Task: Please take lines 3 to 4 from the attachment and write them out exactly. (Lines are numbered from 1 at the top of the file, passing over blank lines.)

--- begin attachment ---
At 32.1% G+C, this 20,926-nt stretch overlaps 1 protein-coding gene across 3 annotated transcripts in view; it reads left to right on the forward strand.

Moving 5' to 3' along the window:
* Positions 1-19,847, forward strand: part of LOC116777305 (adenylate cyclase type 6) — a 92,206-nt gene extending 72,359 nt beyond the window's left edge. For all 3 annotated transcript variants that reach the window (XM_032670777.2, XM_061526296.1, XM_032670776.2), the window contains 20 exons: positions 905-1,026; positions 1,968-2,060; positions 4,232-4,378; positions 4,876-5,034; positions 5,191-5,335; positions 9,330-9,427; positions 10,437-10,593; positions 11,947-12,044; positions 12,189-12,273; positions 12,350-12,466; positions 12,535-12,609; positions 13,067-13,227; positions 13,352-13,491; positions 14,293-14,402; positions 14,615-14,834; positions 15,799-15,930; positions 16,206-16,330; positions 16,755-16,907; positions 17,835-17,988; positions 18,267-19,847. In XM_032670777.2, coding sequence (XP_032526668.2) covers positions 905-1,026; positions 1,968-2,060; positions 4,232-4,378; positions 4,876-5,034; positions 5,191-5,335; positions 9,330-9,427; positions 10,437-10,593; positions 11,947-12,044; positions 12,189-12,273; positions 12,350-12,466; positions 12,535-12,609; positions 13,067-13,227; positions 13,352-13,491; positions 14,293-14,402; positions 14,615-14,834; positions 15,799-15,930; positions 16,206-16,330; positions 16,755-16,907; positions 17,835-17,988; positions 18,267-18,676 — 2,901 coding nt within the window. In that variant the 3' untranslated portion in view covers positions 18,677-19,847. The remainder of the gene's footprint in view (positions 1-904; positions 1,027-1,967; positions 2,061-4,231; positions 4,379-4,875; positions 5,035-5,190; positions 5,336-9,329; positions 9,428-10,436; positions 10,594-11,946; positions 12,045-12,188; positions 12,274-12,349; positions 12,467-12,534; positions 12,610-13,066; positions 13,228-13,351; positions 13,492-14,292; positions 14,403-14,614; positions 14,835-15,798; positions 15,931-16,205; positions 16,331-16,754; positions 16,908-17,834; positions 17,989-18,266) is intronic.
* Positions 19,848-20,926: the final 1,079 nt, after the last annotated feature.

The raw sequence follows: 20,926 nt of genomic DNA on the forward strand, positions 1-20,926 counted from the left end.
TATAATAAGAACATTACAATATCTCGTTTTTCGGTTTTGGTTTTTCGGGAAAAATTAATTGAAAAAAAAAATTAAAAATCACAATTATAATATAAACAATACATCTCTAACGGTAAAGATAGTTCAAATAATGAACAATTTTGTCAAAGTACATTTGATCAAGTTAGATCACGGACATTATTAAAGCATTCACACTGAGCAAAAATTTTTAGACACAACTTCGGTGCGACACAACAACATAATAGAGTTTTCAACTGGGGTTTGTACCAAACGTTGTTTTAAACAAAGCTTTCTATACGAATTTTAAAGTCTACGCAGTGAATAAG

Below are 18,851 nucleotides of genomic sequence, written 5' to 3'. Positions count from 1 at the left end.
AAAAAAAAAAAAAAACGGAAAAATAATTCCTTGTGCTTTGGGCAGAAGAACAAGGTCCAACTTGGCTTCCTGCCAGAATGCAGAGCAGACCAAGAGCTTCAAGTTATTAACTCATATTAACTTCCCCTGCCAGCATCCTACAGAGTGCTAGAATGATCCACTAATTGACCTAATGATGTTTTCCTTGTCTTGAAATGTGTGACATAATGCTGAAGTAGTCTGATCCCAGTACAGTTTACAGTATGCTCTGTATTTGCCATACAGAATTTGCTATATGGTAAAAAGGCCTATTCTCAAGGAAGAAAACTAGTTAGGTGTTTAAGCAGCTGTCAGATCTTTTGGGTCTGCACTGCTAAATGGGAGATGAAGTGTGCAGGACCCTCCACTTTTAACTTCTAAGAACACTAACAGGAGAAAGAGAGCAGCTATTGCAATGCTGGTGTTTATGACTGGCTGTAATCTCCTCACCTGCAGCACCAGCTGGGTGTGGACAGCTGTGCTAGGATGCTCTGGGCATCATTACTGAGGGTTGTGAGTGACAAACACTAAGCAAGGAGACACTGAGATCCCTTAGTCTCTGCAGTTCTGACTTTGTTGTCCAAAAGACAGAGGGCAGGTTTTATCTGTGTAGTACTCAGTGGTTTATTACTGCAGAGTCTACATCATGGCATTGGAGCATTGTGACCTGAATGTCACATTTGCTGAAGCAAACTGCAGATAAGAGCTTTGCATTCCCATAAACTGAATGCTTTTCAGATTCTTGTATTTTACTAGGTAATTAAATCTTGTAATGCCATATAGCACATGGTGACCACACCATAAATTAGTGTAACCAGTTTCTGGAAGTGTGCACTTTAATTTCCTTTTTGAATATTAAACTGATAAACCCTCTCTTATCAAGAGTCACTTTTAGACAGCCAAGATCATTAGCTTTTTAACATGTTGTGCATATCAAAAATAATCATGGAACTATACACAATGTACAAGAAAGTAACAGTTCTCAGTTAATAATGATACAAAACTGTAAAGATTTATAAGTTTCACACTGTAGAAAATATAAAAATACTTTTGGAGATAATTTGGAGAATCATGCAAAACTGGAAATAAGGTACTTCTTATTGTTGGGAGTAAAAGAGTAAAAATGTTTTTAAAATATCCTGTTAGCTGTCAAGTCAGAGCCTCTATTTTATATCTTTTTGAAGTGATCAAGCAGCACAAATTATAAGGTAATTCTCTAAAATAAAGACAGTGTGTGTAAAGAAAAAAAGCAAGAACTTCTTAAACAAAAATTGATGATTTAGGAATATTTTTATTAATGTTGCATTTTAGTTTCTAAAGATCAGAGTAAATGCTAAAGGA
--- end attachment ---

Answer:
* Positions 1-19,847, forward strand: part of LOC116777305 (adenylate cyclase type 6) — a 92,206-nt gene extending 72,359 nt beyond the window's left edge. For all 3 annotated transcript variants that reach the window (XM_032670777.2, XM_061526296.1, XM_032670776.2), the window contains 20 exons: positions 905-1,026; positions 1,968-2,060; positions 4,232-4,378; positions 4,876-5,034; positions 5,191-5,335; positions 9,330-9,427; positions 10,437-10,593; positions 11,947-12,044; positions 12,189-12,273; positions 12,350-12,466; positions 12,535-12,609; positions 13,067-13,227; positions 13,352-13,491; positions 14,293-14,402; positions 14,615-14,834; positions 15,799-15,930; positions 16,206-16,330; positions 16,755-16,907; positions 17,835-17,988; positions 18,267-19,847. In XM_032670777.2, coding sequence (XP_032526668.2) covers positions 905-1,026; positions 1,968-2,060; positions 4,232-4,378; positions 4,876-5,034; positions 5,191-5,335; positions 9,330-9,427; positions 10,437-10,593; positions 11,947-12,044; positions 12,189-12,273; positions 12,350-12,466; positions 12,535-12,609; positions 13,067-13,227; positions 13,352-13,491; positions 14,293-14,402; positions 14,615-14,834; positions 15,799-15,930; positions 16,206-16,330; positions 16,755-16,907; positions 17,835-17,988; positions 18,267-18,676 — 2,901 coding nt within the window. In that variant the 3' untranslated portion in view covers positions 18,677-19,847. The remainder of the gene's footprint in view (positions 1-904; positions 1,027-1,967; positions 2,061-4,231; positions 4,379-4,875; positions 5,035-5,190; positions 5,336-9,329; positions 9,428-10,436; positions 10,594-11,946; positions 12,045-12,188; positions 12,274-12,349; positions 12,467-12,534; positions 12,610-13,066; positions 13,228-13,351; positions 13,492-14,292; positions 14,403-14,614; positions 14,835-15,798; positions 15,931-16,205; positions 16,331-16,754; positions 16,908-17,834; positions 17,989-18,266) is intronic.
* Positions 19,848-20,926: the final 1,079 nt, after the last annotated feature.